The second method for a physically cross-linked system utilizes exchange of monovalent ions and divalent ions, for example, by electrophoresis of buffers, to make a sieving medium containing conjugate functional groups cross-link or dissociate. Figures 6A and 6B illustrate this process.

In Figure 6A, the polymers are not cross-linked. In Figure 6B, a buffer containing zinc divalent ions has been added, displacing the sodium salts and crosslinking the polymers.

In a variation of this, the polymer contains metal containing compounds or metal chelating compounds. Crosslinking is achieved by introduction of chelators or the metal ions, respectively.

The present invention will be further understood by reference to the following non-limiting examples. Example l: Preparation of Cross-linked gel particles.

A. Inverse Emulsion Polymerization

In inverse emulsion polymerization an aqueous solution of a hydrophilic monomer is dispersed in a continuous hydrophobic oil medium using a surface- active substance which promotes the formation of water-in-oil emulsions. The polymerization is then initiated with either oil-soluble or water-soluble initiators. As far as the end-product of the reaction is concerned, it is clear that inverse lattices are less stratified or flocculate more readily. Continuous and gentle agitation is needed to maintain these lattices as colloidal dispersion indefinitely.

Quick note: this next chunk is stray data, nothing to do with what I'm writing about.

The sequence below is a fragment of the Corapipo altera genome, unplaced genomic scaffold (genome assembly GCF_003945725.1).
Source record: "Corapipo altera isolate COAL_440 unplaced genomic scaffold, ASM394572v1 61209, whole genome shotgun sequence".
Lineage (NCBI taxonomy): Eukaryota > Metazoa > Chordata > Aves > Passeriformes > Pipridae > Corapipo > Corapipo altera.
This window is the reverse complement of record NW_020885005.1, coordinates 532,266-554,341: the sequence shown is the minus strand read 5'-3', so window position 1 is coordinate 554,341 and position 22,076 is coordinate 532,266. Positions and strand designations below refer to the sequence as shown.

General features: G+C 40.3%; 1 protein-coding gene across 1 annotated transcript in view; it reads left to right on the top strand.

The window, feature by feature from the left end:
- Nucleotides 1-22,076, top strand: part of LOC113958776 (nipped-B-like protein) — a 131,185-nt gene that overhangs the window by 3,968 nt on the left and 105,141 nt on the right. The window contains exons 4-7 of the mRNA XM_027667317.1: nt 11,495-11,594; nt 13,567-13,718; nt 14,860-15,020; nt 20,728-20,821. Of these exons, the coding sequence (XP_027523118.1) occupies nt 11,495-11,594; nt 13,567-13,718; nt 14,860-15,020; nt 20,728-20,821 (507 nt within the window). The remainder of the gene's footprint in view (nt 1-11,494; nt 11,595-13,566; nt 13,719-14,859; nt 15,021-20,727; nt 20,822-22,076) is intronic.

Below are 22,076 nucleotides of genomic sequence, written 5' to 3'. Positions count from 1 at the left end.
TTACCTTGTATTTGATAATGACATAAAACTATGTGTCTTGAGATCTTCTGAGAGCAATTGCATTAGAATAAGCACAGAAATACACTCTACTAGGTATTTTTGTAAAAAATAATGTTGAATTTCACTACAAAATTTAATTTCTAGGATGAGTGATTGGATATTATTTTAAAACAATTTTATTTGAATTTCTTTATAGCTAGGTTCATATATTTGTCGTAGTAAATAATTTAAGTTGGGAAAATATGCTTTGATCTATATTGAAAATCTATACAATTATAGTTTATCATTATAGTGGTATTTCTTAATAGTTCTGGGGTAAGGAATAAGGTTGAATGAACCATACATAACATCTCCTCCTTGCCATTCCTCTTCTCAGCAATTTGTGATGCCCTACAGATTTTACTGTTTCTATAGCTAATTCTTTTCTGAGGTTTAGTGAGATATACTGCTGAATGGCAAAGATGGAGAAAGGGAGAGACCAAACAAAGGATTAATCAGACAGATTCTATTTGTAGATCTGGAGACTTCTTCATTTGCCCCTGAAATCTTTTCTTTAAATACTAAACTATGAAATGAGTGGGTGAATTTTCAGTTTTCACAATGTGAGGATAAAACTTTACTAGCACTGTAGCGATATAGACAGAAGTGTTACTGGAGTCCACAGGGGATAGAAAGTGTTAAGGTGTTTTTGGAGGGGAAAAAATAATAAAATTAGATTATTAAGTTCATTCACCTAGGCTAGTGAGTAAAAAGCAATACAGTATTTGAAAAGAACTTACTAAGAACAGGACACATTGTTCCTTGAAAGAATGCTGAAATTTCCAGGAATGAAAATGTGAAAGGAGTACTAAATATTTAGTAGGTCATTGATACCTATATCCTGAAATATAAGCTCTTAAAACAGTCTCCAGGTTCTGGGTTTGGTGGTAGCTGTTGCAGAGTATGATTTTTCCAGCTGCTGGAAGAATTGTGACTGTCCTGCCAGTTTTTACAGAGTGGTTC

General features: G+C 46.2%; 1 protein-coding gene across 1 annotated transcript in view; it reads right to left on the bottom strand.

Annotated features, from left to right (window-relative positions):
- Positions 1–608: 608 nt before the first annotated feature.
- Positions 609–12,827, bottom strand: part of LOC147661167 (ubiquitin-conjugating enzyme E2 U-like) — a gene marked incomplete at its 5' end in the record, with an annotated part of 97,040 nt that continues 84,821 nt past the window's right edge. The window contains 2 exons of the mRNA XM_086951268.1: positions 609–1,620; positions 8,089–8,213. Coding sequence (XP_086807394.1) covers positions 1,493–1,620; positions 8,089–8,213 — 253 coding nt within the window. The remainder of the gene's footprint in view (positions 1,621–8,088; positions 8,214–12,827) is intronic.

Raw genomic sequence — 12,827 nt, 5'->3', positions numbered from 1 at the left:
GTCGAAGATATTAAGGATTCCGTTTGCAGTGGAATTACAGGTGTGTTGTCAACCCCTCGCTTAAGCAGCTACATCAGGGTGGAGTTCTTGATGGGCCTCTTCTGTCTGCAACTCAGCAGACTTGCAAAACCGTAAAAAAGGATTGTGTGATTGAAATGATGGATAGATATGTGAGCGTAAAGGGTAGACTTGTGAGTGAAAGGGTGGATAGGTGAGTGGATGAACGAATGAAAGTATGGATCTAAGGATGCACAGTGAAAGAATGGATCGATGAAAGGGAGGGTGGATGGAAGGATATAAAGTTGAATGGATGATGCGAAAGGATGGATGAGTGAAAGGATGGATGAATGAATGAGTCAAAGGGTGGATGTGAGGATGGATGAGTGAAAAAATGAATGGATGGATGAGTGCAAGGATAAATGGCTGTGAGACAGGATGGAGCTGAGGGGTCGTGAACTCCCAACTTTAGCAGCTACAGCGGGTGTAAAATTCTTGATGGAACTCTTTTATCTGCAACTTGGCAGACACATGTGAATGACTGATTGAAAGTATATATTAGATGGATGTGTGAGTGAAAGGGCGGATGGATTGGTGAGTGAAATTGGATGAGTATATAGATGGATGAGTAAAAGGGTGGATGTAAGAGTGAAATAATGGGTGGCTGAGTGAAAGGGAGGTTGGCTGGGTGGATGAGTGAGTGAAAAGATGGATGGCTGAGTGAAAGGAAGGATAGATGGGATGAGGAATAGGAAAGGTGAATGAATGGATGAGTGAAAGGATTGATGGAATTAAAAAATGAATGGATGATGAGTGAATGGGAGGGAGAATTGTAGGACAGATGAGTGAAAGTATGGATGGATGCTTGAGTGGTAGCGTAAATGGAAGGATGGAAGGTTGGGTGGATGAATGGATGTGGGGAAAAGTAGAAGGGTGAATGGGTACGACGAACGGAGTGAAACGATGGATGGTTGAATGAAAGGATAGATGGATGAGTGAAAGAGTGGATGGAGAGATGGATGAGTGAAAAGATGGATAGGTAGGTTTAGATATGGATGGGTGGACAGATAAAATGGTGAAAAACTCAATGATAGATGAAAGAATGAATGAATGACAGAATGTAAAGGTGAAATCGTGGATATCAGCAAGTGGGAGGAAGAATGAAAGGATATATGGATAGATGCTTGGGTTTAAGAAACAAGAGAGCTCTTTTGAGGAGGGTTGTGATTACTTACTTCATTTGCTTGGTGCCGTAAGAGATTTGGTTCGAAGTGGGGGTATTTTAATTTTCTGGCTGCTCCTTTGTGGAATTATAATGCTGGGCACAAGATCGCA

Acrylamide was used as the water soluble monomer and N,N'-methylene-bis-acrylamide as a cross-linker to prepare a T10 Cj solution, where

%T = grams of acrylamide + grams of cross-linker x 100 Total volume

%C = grams of cross-linker x 100 grams of acrylamide + grams of crosslinker

Sorbitan monostearate (SMS) was used as an emulsifier. The emulsions were formed by dissolving 0.875 g of SMS in 7 ml of o-Xylene and adding T10 ~ _ solution (the aqueous monomer solution) with stirring for about 3 to 4 hrs. The temperature is controlled at about 50°C during polymerization. The crude emulsions are homogenized to decrease the average droplet size and to increase the emulsion stability.

After complete polymerization, the final gel particles can be cleaned by centrifuging several times with deionized water. The gel particles are not monodisperse, however one can filter them to a certain size range, for example, using a 1 μ filter to collect particles less than 1 μ. B. Precipitation Polymerization

As stated above, precipitation polymerization is carried out above the LCST of the system. The following reagents were combined:

N-isopropylacrylamide: 4.9 g

N,N'-methylene-bis-acrylamide: 0.1 g

Potassium persulfate: 0.2 g deionized water: 200 ml The system temperature was controlled at about 70°C.

The final gel particles are reasonably monodisperse.

Example 2: Changing of gel swelling equilibria by changing ambient conditions.

The gel swelling equilibria can be changed by changing ambient conditions, i.e. temperature, pH, solvent. Gel disks were prepared by casting in glass tubes (ID = 6.4mm) . The gel disk dimensions were about 6 mm in diameter and about 13 mm in thickness. After preparing the gel disks, each sample was blotted with laboratory tissue to remove surface water, and weighed. The swelling capacity was determined as the mass ratio of swollen gel to the gel prepared. The volume of the gel as cast (not the dry gel) is denoted by v0.